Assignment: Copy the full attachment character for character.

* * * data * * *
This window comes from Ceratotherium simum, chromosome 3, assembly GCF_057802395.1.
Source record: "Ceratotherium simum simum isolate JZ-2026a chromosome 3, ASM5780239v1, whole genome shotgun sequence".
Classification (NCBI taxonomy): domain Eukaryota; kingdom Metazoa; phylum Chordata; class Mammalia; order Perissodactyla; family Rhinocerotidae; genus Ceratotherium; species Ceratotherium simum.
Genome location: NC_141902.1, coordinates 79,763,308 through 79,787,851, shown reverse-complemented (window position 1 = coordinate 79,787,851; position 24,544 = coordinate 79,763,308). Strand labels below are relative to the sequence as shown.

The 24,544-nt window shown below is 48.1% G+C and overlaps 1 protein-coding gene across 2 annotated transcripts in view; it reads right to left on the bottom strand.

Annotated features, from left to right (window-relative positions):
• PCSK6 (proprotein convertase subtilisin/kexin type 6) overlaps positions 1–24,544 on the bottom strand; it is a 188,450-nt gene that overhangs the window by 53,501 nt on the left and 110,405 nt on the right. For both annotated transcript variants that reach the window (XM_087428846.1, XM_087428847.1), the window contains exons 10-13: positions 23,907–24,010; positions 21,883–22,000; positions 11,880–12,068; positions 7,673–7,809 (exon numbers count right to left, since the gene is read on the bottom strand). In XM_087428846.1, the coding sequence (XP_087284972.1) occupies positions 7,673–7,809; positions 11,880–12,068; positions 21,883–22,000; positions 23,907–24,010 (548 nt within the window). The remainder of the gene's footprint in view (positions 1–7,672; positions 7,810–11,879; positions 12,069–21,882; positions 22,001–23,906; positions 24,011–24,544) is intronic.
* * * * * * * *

This window comes from Ceratotherium simum, chromosome 3, assembly GCF_057802395.1.
Source record: "Ceratotherium simum simum isolate JZ-2026a chromosome 3, ASM5780239v1, whole genome shotgun sequence".
Classification (NCBI taxonomy): domain Eukaryota; kingdom Metazoa; phylum Chordata; class Mammalia; order Perissodactyla; family Rhinocerotidae; genus Ceratotherium; species Ceratotherium simum.
Genome location: NC_141902.1, coordinates 79,763,308 through 79,787,851, shown reverse-complemented (window position 1 = coordinate 79,787,851; position 24,544 = coordinate 79,763,308). Strand labels below are relative to the sequence as shown.

The 24,544-nt window shown below is 48.1% G+C and overlaps 1 protein-coding gene across 2 annotated transcripts in view; it reads right to left on the bottom strand.

Annotated features, from left to right (window-relative positions):
• PCSK6 (proprotein convertase subtilisin/kexin type 6) overlaps positions 1–24,544 on the bottom strand; it is a 188,450-nt gene that overhangs the window by 53,501 nt on the left and 110,405 nt on the right. For both annotated transcript variants that reach the window (XM_087428846.1, XM_087428847.1), the window contains exons 10-13: positions 23,907–24,010; positions 21,883–22,000; positions 11,880–12,068; positions 7,673–7,809 (exon numbers count right to left, since the gene is read on the bottom strand). In XM_087428846.1, the coding sequence (XP_087284972.1) occupies positions 7,673–7,809; positions 11,880–12,068; positions 21,883–22,000; positions 23,907–24,010 (548 nt within the window). The remainder of the gene's footprint in view (positions 1–7,672; positions 7,810–11,879; positions 12,069–21,882; positions 22,001–23,906; positions 24,011–24,544) is intronic.